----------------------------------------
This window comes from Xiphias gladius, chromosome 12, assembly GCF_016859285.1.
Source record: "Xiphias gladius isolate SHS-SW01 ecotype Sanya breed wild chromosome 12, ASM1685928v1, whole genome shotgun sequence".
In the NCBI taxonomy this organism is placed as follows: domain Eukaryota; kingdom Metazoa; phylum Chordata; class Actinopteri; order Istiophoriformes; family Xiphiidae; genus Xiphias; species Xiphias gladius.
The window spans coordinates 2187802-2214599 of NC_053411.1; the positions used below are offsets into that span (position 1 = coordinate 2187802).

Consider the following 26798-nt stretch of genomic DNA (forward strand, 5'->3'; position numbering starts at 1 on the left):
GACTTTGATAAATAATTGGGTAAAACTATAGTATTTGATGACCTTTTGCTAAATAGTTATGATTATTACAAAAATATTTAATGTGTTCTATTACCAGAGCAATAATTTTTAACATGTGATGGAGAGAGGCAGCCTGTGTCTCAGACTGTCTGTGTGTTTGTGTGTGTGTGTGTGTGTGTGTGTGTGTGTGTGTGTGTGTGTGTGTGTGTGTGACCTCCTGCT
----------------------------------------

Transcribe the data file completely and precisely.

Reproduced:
This window comes from Xiphias gladius, chromosome 12, assembly GCF_016859285.1.
Source record: "Xiphias gladius isolate SHS-SW01 ecotype Sanya breed wild chromosome 12, ASM1685928v1, whole genome shotgun sequence".
In the NCBI taxonomy this organism is placed as follows: domain Eukaryota; kingdom Metazoa; phylum Chordata; class Actinopteri; order Istiophoriformes; family Xiphiidae; genus Xiphias; species Xiphias gladius.
The window spans coordinates 2187802-2214599 of NC_053411.1; the positions used below are offsets into that span (position 1 = coordinate 2187802).

Consider the following 26798-nt stretch of genomic DNA (forward strand, 5'->3'; position numbering starts at 1 on the left):
GACTTTGATAAATAATTGGGTAAAACTATAGTATTTGATGACCTTTTGCTAAATAGTTATGATTATTACAAAAATATTTAATGTGTTCTATTACCAGAGCAATAATTTTTAACATGTGATGGAGAGAGGCAGCCTGTGTCTCAGACTGTCTGTGTGTTTGTGTGTGTGTGTGTGTGTGTGTGTGTGTGTGTGTGTGTGTGTGTGTGTGTGTGACCTCCTGCT